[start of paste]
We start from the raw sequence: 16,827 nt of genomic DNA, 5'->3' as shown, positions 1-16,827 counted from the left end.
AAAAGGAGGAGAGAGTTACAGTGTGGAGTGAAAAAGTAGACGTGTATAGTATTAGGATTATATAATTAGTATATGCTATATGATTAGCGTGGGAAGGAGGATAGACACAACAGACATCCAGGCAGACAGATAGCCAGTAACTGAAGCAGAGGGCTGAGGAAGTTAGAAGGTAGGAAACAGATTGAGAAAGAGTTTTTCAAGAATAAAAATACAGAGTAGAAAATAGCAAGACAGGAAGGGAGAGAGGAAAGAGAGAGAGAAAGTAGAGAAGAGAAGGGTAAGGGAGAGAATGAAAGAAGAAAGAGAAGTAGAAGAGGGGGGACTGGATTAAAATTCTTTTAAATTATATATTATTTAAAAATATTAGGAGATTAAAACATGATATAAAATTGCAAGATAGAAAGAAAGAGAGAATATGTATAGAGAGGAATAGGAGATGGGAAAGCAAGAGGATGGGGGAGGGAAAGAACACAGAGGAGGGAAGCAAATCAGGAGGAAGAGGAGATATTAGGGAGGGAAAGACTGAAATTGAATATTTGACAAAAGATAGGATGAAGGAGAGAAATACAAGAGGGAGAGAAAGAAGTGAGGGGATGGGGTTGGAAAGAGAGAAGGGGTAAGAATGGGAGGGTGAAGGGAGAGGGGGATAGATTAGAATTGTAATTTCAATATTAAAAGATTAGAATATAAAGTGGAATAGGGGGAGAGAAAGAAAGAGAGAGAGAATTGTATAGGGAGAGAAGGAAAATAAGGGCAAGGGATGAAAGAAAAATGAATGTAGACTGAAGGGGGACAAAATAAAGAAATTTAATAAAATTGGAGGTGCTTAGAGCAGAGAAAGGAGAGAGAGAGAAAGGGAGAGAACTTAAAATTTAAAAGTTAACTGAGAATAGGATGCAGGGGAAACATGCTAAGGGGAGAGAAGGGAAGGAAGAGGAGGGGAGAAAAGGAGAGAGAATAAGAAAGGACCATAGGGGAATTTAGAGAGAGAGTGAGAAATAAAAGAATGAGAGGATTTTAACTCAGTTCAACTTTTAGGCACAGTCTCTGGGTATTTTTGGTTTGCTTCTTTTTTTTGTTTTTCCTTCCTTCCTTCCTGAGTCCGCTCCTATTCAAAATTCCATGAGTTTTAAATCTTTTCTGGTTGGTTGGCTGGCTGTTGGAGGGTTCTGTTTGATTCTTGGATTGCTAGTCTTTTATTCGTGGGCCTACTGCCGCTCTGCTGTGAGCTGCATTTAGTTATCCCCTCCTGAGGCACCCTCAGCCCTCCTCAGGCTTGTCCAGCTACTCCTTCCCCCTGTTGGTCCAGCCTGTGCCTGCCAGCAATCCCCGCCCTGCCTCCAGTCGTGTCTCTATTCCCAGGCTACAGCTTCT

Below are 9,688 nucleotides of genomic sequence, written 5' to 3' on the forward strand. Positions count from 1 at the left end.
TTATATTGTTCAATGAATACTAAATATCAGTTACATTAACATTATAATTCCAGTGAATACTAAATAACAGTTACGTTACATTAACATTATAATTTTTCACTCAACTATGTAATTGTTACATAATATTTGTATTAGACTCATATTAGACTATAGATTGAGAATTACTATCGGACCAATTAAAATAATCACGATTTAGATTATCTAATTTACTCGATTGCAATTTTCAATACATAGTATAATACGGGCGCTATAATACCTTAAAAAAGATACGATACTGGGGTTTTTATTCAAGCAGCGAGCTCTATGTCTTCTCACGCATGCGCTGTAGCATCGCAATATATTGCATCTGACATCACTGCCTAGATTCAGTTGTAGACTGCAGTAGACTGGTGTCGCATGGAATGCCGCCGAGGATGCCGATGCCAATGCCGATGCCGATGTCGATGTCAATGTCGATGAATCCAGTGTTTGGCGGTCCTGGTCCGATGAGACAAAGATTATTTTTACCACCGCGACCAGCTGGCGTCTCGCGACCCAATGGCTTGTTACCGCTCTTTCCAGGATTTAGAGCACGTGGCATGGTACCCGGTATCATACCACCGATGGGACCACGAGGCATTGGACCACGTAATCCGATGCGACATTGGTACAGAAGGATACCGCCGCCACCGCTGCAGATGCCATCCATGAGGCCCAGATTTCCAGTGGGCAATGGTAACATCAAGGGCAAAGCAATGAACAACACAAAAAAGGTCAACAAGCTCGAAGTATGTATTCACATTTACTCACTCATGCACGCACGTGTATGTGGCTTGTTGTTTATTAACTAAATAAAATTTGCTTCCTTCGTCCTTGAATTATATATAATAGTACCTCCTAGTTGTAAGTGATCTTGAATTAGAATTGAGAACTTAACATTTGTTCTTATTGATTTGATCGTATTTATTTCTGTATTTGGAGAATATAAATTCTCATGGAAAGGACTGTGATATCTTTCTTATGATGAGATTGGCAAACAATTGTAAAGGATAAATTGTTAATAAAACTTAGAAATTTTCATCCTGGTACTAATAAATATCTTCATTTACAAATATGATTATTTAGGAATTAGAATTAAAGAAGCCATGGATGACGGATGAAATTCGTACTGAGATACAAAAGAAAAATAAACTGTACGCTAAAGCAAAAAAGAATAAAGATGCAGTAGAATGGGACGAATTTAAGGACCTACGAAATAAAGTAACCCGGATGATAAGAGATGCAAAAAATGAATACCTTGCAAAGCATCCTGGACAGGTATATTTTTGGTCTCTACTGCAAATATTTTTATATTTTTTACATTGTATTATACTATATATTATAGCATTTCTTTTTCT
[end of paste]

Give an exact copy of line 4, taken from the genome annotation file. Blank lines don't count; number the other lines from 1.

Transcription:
TTATATTGTTCAATGAATACTAAATATCAGTTACATTAACATTATAATTCCAGTGAATACTAAATAACAGTTACGTTACATTAACATTATAATTTTTCACTCAACTATGTAATTGTTACATAATATTTGTATTAGACTCATATTAGACTATAGATTGAGAATTACTATCGGACCAATTAAAATAATCACGATTTAGATTATCTAATTTACTCGATTGCAATTTTCAATACATAGTATAATACGGGCGCTATAATACCTTAAAAAAGATACGATACTGGGGTTTTTATTCAAGCAGCGAGCTCTATGTCTTCTCACGCATGCGCTGTAGCATCGCAATATATTGCATCTGACATCACTGCCTAGATTCAGTTGTAGACTGCAGTAGACTGGTGTCGCATGGAATGCCGCCGAGGATGCCGATGCCAATGCCGATGCCGATGTCGATGTCAATGTCGATGAATCCAGTGTTTGGCGGTCCTGGTCCGATGAGACAAAGATTATTTTTACCACCGCGACCAGCTGGCGTCTCGCGACCCAATGGCTTGTTACCGCTCTTTCCAGGATTTAGAGCACGTGGCATGGTACCCGGTATCATACCACCGATGGGACCACGAGGCATTGGACCACGTAATCCGATGCGACATTGGTACAGAAGGATACCGCCGCCACCGCTGCAGATGCCATCCATGAGGCCCAGATTTCCAGTGGGCAATGGTAACATCAAGGGCAAAGCAATGAACAACACAAAAAAGGTCAACAAGCTCGAAGTATGTATTCACATTTACTCACTCATGCACGCACGTGTATGTGGCTTGTTGTTTATTAACTAAATAAAATTTGCTTCCTTCGTCCTTGAATTATATATAATAGTACCTCCTAGTTGTAAGTGATCTTGAATTAGAATTGAGAACTTAACATTTGTTCTTATTGATTTGATCGTATTTATTTCTGTATTTGGAGAATATAAATTCTCATGGAAAGGACTGTGATATCTTTCTTATGATGAGATTGGCAAACAATTGTAAAGGATAAATTGTTAATAAAACTTAGAAATTTTCATCCTGGTACTAATAAATATCTTCATTTACAAATATGATTATTTAGGAATTAGAATTAAAGAAGCCATGGATGACGGATGAAATTCGTACTGAGATACAAAAGAAAAATAAACTGTACGCTAAAGCAAAAAAGAATAAAGATGCAGTAGAATGGGACGAATTTAAGGACCTACGAAATAAAGTAACCCGGATGATAAGAGATGCAAAAAATGAATACCTTGCAAAGCATCCTGGACAGGTATATTTTTGGTCTCTACTGCAAATATTTTTATATTTTTTACATTGTATTATACTATATATTATAGCATTTCTTTTTCT